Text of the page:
Sunday, October 28, 2007

Board-game price-fixing Board-game price-fixing - Boing Boing

Board-game price-fixing - Boing Boing
: "A board-game publisher has begun engaging in price fixing, a practice newly liberalized in the US in the wake of a June Supreme Court decision. Yehuda sez,

In June, 2007, the U.S. Supreme court struck down a major 97 year old law on price fixing, which prohibits manufacturers from coercing retailers on how to set their prices.

The new ruling essentially wrote that the old law was too rigid, and each instance of price fixing would now be evaluated on a case by case basis to determine if it harmed or helped the consumer....

But last week, Mayfair Games, US publisher of the popular board game Settlers of Catan as well as other games, sent letters to all of its retailers demanding that they limit any discounts on their games to 20% off the suggested retail price.

This is purportedly to boost struggling brick-and-mortar stores against the spread of deep-discounting online stores which have been stealing their business.

Price fixing typically refers to agreements made between firms selling similar products, such as Honda and Toyota. The decision made last June was to change how retail price maintenance was evaluated by the courts. Rather than being illegal per se, it would now be evaluated on a case-by-case basis. The argument in favor of this ruling is that it encourages retailers to provide high quality sales advice. Without these agreements with manufacturers, online stores can free-ride by letting customers get advice from the brick and mortars and then proceed to purchase at a cheap online alternative. I've done this when buying television sets by getting advice from the sales assistants at a friendly nearby chain, then finding the lowest cost online seller of the product I eventually decided on.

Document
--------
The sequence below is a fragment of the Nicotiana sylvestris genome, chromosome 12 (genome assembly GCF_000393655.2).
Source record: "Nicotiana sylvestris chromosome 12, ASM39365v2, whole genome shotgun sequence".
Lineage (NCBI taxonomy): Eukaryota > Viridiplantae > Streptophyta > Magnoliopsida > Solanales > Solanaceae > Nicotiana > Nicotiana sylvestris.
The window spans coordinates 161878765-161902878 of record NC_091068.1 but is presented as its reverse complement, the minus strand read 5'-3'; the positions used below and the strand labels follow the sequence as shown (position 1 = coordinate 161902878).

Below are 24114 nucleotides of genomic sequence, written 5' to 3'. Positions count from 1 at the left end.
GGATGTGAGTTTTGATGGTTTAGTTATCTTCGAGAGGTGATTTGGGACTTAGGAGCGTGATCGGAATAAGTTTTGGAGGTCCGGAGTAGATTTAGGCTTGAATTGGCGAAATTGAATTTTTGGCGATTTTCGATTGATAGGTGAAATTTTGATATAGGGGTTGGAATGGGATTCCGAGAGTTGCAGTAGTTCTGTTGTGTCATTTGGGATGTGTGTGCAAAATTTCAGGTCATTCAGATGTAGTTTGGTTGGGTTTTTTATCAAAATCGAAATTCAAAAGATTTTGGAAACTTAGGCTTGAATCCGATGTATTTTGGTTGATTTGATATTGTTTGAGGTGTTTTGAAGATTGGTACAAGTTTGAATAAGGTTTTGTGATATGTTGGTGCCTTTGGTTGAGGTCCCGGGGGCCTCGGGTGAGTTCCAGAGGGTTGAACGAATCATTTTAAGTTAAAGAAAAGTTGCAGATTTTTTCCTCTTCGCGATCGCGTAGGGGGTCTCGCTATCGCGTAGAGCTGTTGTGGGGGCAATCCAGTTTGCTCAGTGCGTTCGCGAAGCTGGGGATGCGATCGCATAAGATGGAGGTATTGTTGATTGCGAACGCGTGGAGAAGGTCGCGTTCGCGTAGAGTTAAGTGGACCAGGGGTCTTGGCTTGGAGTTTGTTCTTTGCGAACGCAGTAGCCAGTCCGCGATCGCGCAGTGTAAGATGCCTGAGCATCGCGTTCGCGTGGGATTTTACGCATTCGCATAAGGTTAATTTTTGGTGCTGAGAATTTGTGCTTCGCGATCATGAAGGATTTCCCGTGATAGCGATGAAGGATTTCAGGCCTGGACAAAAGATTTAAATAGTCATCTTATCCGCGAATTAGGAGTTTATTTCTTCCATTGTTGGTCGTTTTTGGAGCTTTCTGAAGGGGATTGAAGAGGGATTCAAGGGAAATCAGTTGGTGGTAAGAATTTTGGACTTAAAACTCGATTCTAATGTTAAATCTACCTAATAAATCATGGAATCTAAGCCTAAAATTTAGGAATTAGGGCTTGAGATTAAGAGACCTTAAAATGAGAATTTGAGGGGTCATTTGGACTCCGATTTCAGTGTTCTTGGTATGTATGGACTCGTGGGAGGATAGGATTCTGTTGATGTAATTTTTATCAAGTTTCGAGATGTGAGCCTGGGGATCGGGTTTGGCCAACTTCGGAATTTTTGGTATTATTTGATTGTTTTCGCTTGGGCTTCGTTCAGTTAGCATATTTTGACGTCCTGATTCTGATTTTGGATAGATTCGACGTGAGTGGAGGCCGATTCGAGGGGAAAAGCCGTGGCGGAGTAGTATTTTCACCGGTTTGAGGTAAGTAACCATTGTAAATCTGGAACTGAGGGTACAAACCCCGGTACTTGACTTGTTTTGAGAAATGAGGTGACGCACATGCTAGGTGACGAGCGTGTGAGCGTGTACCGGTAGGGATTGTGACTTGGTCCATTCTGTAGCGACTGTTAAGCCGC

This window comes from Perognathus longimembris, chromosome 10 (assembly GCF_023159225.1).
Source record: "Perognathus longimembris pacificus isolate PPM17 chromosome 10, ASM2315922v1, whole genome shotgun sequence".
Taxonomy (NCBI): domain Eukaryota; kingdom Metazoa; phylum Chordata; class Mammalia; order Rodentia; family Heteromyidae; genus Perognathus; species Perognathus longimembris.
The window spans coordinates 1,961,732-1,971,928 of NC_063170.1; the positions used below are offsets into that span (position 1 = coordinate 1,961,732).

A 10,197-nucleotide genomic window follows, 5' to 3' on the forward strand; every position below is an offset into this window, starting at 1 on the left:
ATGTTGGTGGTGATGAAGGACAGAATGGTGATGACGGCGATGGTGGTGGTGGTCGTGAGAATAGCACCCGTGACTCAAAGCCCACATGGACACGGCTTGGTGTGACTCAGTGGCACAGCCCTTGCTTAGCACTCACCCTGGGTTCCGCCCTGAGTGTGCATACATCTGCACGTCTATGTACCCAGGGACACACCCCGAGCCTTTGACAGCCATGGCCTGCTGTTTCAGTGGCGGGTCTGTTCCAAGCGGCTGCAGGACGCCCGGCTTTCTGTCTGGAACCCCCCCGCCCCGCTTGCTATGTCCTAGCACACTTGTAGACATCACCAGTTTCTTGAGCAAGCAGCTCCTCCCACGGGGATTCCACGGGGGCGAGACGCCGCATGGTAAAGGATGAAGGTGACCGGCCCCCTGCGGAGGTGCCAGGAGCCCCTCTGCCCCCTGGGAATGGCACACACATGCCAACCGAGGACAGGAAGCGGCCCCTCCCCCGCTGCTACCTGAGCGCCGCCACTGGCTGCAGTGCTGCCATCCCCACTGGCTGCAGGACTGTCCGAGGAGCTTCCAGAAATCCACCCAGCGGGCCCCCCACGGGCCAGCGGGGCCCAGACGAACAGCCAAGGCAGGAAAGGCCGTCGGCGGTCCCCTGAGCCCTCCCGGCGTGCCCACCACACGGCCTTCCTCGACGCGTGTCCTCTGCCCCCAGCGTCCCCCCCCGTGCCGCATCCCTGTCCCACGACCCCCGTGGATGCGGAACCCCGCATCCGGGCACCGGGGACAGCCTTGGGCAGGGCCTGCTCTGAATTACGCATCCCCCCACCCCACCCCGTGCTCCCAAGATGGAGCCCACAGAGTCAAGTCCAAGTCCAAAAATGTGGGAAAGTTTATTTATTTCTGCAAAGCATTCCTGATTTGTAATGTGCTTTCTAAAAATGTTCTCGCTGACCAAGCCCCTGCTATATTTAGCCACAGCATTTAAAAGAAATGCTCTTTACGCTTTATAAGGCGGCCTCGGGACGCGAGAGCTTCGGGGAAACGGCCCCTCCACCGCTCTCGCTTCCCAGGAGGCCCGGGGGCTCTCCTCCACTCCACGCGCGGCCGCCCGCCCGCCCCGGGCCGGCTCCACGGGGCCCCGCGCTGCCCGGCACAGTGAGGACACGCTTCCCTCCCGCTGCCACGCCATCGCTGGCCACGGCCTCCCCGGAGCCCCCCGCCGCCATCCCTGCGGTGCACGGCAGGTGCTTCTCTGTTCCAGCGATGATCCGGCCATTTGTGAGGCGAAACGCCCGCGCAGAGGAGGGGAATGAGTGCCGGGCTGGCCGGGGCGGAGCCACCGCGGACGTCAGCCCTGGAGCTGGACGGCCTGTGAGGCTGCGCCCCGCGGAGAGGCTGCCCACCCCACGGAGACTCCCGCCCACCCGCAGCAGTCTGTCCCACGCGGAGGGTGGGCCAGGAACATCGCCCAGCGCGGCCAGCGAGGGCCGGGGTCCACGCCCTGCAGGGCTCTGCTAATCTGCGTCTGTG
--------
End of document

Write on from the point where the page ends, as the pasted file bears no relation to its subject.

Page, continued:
Board games in my mind sound like the type of good where its useful to go see them in person at a store. So making sure these stores have incentive to sell these games without losing all sales to the online discount stores could definitely be at the benefit of consumers.

And from the comments on BoingBoing:

Browsing descriptions on is a poor substitute to interacting with a knowledgeable store owner and the 'regulars' who frequent the stores. I know that there are several games I've purchased from a FLGS that, had I only read on online site's description, and some random anonymous internet posts about I never would have bought.

No online retailer has ever sponsored an in-store demo of a board game, nor have they ever provided a place to meet other gamers to actually play these games with.


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2:23 AM  

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